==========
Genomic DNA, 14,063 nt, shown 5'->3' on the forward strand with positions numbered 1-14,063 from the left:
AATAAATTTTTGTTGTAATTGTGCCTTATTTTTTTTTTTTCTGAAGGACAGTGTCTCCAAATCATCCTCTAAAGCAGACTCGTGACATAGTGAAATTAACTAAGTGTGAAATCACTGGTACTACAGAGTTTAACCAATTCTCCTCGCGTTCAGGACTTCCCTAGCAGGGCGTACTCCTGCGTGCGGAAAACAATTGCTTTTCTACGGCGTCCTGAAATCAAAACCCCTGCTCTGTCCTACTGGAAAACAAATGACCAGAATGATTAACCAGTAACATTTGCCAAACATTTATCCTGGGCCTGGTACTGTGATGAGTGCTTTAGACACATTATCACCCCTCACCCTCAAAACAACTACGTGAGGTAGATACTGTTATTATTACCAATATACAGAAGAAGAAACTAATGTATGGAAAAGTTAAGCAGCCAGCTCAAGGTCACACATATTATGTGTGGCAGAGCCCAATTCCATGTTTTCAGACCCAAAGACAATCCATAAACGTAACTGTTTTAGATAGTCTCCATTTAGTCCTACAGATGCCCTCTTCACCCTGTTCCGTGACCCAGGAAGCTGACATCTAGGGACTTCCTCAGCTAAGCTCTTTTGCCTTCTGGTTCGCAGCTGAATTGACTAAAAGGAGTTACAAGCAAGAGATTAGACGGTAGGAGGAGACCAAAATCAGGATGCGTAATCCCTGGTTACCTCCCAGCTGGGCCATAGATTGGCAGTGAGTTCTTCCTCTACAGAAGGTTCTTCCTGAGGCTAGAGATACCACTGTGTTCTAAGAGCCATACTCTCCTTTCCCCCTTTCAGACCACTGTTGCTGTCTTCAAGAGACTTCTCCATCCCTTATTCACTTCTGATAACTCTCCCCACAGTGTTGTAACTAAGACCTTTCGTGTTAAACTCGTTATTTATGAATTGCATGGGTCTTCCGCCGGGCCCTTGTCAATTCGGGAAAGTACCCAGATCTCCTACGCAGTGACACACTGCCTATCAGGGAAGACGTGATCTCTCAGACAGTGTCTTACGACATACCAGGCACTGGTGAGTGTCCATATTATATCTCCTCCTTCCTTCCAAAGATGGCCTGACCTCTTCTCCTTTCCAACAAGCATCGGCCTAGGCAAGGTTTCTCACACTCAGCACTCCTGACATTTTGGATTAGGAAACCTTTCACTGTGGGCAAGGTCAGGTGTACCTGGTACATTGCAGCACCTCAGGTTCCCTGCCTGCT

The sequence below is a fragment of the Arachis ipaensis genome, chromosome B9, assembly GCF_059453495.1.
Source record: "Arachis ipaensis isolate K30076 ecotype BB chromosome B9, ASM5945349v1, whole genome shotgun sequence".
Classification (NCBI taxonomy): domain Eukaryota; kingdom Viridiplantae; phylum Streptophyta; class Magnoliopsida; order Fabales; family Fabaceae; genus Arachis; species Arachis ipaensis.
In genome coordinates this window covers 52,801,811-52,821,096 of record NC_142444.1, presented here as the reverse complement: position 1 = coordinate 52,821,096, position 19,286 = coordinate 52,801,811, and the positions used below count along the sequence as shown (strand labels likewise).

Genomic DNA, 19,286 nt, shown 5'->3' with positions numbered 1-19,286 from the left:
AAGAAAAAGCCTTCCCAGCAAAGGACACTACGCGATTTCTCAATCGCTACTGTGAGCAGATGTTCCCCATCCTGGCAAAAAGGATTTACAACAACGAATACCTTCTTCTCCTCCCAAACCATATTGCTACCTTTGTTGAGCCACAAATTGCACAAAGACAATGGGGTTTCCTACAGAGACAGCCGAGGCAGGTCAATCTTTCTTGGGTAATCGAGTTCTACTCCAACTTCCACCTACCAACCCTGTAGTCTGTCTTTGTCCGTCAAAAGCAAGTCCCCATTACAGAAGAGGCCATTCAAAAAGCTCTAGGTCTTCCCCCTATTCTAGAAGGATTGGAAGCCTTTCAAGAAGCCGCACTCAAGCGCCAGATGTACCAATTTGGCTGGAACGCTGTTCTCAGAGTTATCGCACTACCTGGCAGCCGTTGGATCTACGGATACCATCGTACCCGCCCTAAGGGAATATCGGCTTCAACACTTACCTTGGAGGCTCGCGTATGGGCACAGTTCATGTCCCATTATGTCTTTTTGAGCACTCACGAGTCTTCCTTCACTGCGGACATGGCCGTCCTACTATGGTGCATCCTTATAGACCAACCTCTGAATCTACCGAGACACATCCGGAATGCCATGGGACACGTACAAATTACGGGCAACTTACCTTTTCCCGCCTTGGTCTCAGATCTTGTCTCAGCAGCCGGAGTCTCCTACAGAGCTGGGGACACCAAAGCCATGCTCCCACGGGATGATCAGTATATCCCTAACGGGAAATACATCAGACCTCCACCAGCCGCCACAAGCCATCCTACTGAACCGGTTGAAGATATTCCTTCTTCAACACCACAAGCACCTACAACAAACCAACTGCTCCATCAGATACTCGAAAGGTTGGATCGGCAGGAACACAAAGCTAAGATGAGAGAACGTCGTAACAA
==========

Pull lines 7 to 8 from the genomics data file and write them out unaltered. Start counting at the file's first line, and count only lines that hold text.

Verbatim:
Genomic DNA, 19,286 nt, shown 5'->3' with positions numbered 1-19,286 from the left:
AAGAAAAAGCCTTCCCAGCAAAGGACACTACGCGATTTCTCAATCGCTACTGTGAGCAGATGTTCCCCATCCTGGCAAAAAGGATTTACAACAACGAATACCTTCTTCTCCTCCCAAACCATATTGCTACCTTTGTTGAGCCACAAATTGCACAAAGACAATGGGGTTTCCTACAGAGACAGCCGAGGCAGGTCAATCTTTCTTGGGTAATCGAGTTCTACTCCAACTTCCACCTACCAACCCTGTAGTCTGTCTTTGTCCGTCAAAAGCAAGTCCCCATTACAGAAGAGGCCATTCAAAAAGCTCTAGGTCTTCCCCCTATTCTAGAAGGATTGGAAGCCTTTCAAGAAGCCGCACTCAAGCGCCAGATGTACCAATTTGGCTGGAACGCTGTTCTCAGAGTTATCGCACTACCTGGCAGCCGTTGGATCTACGGATACCATCGTACCCGCCCTAAGGGAATATCGGCTTCAACACTTACCTTGGAGGCTCGCGTATGGGCACAGTTCATGTCCCATTATGTCTTTTTGAGCACTCACGAGTCTTCCTTCACTGCGGACATGGCCGTCCTACTATGGTGCATCCTTATAGACCAACCTCTGAATCTACCGAGACACATCCGGAATGCCATGGGACACGTACAAATTACGGGCAACTTACCTTTTCCCGCCTTGGTCTCAGATCTTGTCTCAGCAGCCGGAGTCTCCTACAGAGCTGGGGACACCAAAGCCATGCTCCCACGGGATGATCAGTATATCCCTAACGGGAAATACATCAGACCTCCACCAGCCGCCACAAGCCATCCTACTGAACCGGTTGAAGATATTCCTTCTTCAACACCACAAGCACCTACAACAAACCAACTGCTCCATCAGATACTCGAAAGGTTGGATCGGCAGGAACACAAAGCTAAGATGAGAGAACGTCGTAACAA